When it’s storming outside and trees are bending in the wind, suddenly everybody wants to buy hurricane insurance. Of course, by that point it’s often too late as the insurance is prohibitively expensive, if you can even get it.
The financial markets really aren’t any different. Many retail investors only think about getting prepared for worst-case scenarios when they’re already in the eye of the storm. Now, people are running for cover and seeking shelter, but it seems like there’s no place to hide anymore.
It’s been particularly tough on unprepared Generation Z traders, whose experience has been that stocks and ETF’s only go up. Even COVID-19 couldn’t keep equities down for more than a couple of months, and the post-crash rebound was among the most swift and powerful in stock market history.
But then, the pace of that “recovery” was artificially expedited by unprecedented injections of liquidity into the banking system along with massive stimulus programs. The other shoe was bound to drop at some point, and here we are with two consecutive inflation prints of 8% or higher.
Young traders might not know what stagflation looks and feels like, but older investors do and they’re starting to feel a distinct sense of déjà vu in 2022. And, they’re pulling their money out of the markets fast: after sixth straight weeks of losses, a record $7 trillion in value has been erased from of the stock market (compared to $4.6 trillion during the dot-com crash and $4.4 trillion during the COVID-19 crisis).
Welcome to the other side of investing, folks – the hard part, where stock prices don’t only go north. Popular cryptocurrencies like Bitcoin and Ethereum, which have been closely tied to technology stocks lately, haven’t fared any better.
Not long ago, Bitcoin fell briefly below $30,000 for the first time in 10 months. All told, cryptocurrencies overall lost nearly $800 billion in market value in just one month.
If asset prices are merely a reflection of the economy – or at least, the reality of the working class and small businesses – then it’s evident that the “recovery” and “transitory inflation” narrative is long past its expiration date. Supply-chain bottlenecks, sky-high production input costs, and a shortage of workers has put enormous financial pressure on mom-and-pop businesses as well as on the struggling, shrinking middle class in America.
U.S. GDP shrank 1.4% in the first three months of 2022, a stunning disappointment compared to the expectation of 1.1% GDP growth, and following 6.9% growth in 2021’s fourth quarter. If this quarter also shows a contracting GDP, we’ll officially be in a recession and stagflation will be a stark, undeniable reality.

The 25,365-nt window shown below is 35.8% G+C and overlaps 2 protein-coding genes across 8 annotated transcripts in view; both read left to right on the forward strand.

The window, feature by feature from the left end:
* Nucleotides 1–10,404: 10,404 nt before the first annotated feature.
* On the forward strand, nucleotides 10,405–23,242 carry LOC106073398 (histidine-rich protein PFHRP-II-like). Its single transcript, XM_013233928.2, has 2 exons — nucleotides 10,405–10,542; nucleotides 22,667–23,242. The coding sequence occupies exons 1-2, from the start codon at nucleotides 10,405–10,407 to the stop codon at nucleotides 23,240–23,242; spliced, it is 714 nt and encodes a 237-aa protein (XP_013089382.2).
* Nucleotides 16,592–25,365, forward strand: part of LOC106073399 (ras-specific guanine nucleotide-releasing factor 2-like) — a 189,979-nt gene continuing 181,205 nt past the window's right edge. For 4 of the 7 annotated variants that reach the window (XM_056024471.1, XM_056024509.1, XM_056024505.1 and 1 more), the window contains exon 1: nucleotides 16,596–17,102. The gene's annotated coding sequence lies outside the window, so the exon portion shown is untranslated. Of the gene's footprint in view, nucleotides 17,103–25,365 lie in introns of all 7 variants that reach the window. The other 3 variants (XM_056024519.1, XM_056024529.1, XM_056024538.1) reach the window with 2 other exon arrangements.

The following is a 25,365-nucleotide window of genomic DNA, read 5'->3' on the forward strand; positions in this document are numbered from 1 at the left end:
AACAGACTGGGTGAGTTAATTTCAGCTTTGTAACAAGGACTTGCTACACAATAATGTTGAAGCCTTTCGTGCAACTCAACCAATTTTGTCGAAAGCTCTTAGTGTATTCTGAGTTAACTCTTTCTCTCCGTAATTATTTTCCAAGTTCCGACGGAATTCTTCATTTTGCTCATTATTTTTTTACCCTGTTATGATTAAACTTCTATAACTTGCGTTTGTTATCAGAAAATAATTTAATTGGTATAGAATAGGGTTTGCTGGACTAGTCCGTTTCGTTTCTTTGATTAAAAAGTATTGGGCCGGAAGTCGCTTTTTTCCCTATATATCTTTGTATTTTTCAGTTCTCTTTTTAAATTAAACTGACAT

Adding fuel to the recessionary fire is the bursting of the real estate bubble. As home prices roll over and foreclosures are on the rise, the average American’s net worth is falling fast because many people have most of their wealth stored in the value of their home.
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Amid this backdrop of fear and uncertainty, it’s tempting to sell one’s investable assets and just hide out in cash – though this isn’t really much of a hiding place, either, as high inflation will quickly deteriorate the value of your fiat money.
One recent survey found that 43% of people said they’re too nervous to invest in the market right now. This sentiment is understandable, but history shows that being mentally tough – not cutting and running – is the best approach when the markets are falling.
You have to ask yourself: What exactly is the worst-case scenario? Historically, the stock market has always recovered from sell-offs. Time heals all wounds, and every crisis, so far, has been temporary (though sometimes it took a while for the fear-selling to subside).
Going back to 1929, the average stock bear market involved a 33.5% decline. That, however, is what investors experienced if they bought at the absolute peak – which, hopefully, you didn’t do.
If you’ve been following the principles of waiting for dips and then scaling into positions gradually, you won’t likely have to suffer a life-changing drawdown in your portfolio’s value. And again, a “This, too, shall pass” mind-set will allow the passage of time to work in your favor.
Bitcoin has less history and assurance than the stock market, of course, but it has also recovered from all of its past crashes. There are certainly no guarantees, but the current crypto crisis won’t likely keep Bitcoin below $30,000 permanently.
When all is said and done, FUD will shake amateurs out of the financial markets while the professionals will stay calm and buy more of their favorite assets. After all, it’s not too late to improve your returns though an attitude shift, and to put your “buy low, sell high” principles into practice.
Chief Editor, CrushTheStreet.com
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